• By Dartington SRU
  • Posted on Thursday 23rd August, 2012

Reducing college drinking: do peer or parent interventions help most?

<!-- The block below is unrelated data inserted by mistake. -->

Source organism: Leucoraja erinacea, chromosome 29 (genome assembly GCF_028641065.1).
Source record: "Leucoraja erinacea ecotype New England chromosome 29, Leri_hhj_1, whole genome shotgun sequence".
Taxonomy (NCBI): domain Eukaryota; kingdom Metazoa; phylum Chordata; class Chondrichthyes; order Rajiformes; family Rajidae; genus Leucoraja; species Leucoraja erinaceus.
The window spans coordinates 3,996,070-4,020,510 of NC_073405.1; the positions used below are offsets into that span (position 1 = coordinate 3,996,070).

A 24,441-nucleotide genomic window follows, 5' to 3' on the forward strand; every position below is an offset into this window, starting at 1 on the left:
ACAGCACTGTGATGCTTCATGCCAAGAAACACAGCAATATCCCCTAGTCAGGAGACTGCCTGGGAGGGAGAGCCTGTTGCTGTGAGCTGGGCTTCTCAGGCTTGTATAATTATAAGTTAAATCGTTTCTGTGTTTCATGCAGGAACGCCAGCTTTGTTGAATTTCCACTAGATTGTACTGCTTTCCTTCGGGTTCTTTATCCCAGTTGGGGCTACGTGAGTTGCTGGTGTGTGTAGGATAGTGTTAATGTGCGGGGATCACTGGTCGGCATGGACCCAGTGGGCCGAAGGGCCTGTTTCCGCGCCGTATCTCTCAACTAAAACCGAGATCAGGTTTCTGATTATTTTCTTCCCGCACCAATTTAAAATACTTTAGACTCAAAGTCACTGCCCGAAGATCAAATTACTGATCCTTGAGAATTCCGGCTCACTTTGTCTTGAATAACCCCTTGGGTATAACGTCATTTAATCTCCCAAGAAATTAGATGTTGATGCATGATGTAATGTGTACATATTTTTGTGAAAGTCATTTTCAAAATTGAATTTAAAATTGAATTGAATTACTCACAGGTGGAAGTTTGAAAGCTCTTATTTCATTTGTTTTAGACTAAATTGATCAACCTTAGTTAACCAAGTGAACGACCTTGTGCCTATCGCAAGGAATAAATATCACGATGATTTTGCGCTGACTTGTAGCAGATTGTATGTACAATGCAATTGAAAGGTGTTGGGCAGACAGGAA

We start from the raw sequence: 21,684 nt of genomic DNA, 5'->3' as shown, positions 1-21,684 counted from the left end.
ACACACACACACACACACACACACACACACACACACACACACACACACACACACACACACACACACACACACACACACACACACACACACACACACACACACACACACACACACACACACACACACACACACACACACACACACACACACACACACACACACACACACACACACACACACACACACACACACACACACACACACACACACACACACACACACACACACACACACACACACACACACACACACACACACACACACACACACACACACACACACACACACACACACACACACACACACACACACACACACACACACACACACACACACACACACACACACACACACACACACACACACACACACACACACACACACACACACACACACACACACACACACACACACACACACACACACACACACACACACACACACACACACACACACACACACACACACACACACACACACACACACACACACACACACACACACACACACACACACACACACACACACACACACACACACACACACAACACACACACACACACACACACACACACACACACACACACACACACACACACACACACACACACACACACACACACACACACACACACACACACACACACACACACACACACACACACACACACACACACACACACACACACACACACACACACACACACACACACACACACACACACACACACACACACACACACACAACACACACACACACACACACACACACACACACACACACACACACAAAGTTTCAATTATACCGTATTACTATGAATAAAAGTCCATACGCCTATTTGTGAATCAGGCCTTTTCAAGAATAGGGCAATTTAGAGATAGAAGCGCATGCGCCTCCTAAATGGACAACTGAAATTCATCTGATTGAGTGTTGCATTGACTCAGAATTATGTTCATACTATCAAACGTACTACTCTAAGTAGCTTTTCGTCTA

For new college students caught up in the excitement of living away from home, drinking without their parents’ restraint or supervision can be one of the sweetest marks of independence – and one of the most risky.Can concerned parents do more to guide their child’s decisions about alcohol use during this new stage? Perhaps – but perhaps not by themselves. According to a recent study, peer interventions help more. But parent and peer interventions in combination may work best. Evidence already exists in support of both parent and peer intervention. This study brought together researchers who have worked on each: Penn State’s Rob Turrisi and University of Washington psychiatrist Mary Larimer. In previous studies, Turrisi found that teens drank less on average after a parent intervention before they entered college. Larimer, in turn, had developed an effective program in which college-aged peer facilitators lead brief sessions with new college students about how to avoid the harm of excessive drinking.Can the two approaches help one another? Turrisi and Larimer found that they can. It seemed that the parent intervention before college primed students to respond to the peer intervention when they reached college. The two programs together did better than either one alone. Testing the options: Peer, parent, and mixed programsTo isolate the impact of the programs, the researchers compared four groups of subjects. The first two groups set the parent intervention in direct comparison with the peer intervention (called Brief Alcohol Screening and Intervention for College Students, or BASICS). Teens and parents in the third group were offered both the parent intervention and BASICS. The fourth, a control group, received no intervention.The study added one more twist. It focused on high school athletes, a group known to be at high risk for excess drinking. Subjects came from lists of incoming first-year students at two American universities. The researchers contacted a random sample of 4,000 of the soon-to-be students during the summer before entering college. Eliminating those unwilling to participate or not meeting the athletic criterion left a sample of 1,275 students, who were randomly assigned to one of the four groups. Next, letters were sent to the parents of the 1,275 students, inviting them to participate, and just over 900 agreed.How did the two interventions differ? The BASICS peer intervention involved a one-on-one meeting for 45-60 minutes with a trained facilitator. The facilitators were undergraduate or graduate students who recently or currently participated in competitive athletics. During the one-time intervention, the facilitators talked to the subjects about drinking patterns, norms for drinking, and consequences of drinking. At the end of the session, subjects received personalized feedback and a tip sheet to help guide future drinking. Those who didn’t attend received the session materials through the mail.The parent intervention, on the other hand, relied entirely on postal contact. Parents received a 35-page handbook with information on communicating effectively with teens and helping them resist peer pressure, and were asked to return a brief questionnaire to ensure they had read the material. Wait-listed control group participants received neither intervention until after a 10-month posttest assessment. Are peers more effective than parents?The results showed benefits of the peer intervention alone – but not the parent intervention alone. Consider figures for a measure of drinks per weekend (where a “drink” is a 12-ounce beer, a 4-ounce glass of wine, or 1 ounce of spirits). The parent and control groups were much the same: they averaged between 6.5 and 7 drinks in a weekend. The peer-alone group and the combined group averaged about one drink less – not a big difference, but even one drink represents progress.However, there is plenty of room for improvement in all the groups. Before college, teens in this study averaged just over three drinks in a weekend – about half of their college consumption. In addition to measuring alcohol use in drinks per weekend, the researchers also asked students about the maximum number of drinks they consumed on a single occasion in the last month, and about the negative alcohol-related consequences they experienced. The parent-alone condition did no better than the control group on any of these three measures. Subjects in the peer-alone condition did better than the control on all three measures.And the combined condition did better in some ways than the peer condition. Although there was little difference in the number of drinks per weekend, for the measure of alcohol problems, the combined group did significantly better than the three other groups. A useful combinationIf the combined parent and peer intervention did better than either the parent or peer alone, the question follows: why? Turrisi, Larimer, and colleagues say that consistent messages from the two sources may have reinforced one another in ways that helped to change behavior.If the combined intervention is used in the future, average results might be improved if more students and parents could be persuaded to complete the program. In this study, only slightly more than half the students assigned to the combined intervention actually attended the one-hour face-to-face BASICS program. The other half decided they weren’t interested, or found it too difficult to schedule.With a brief intervention of one meeting with the students and mail contact with the parents, one might expect modest effects of the interventions. Still, some benefits emerged. In a choice between parent and peer interventions, the BASICS peer program comes out ahead. But still more can be done with the resources to work with both students and parents.********References:Turrisi, R., Larimer, M.E., Mallett, K.A., Kilmer, J.R., Ray, A.E., Mastroleo, N.R., Geisner, I.M., Grossbard, J., Tollison, S., Lostutter, T.W., & Montoya, H. (2009). A randomized clinical trial evaluating a combined alcohol intervention for high-risk college students. Journal of Studies on Alcohol and Drugs, 70, 555-567.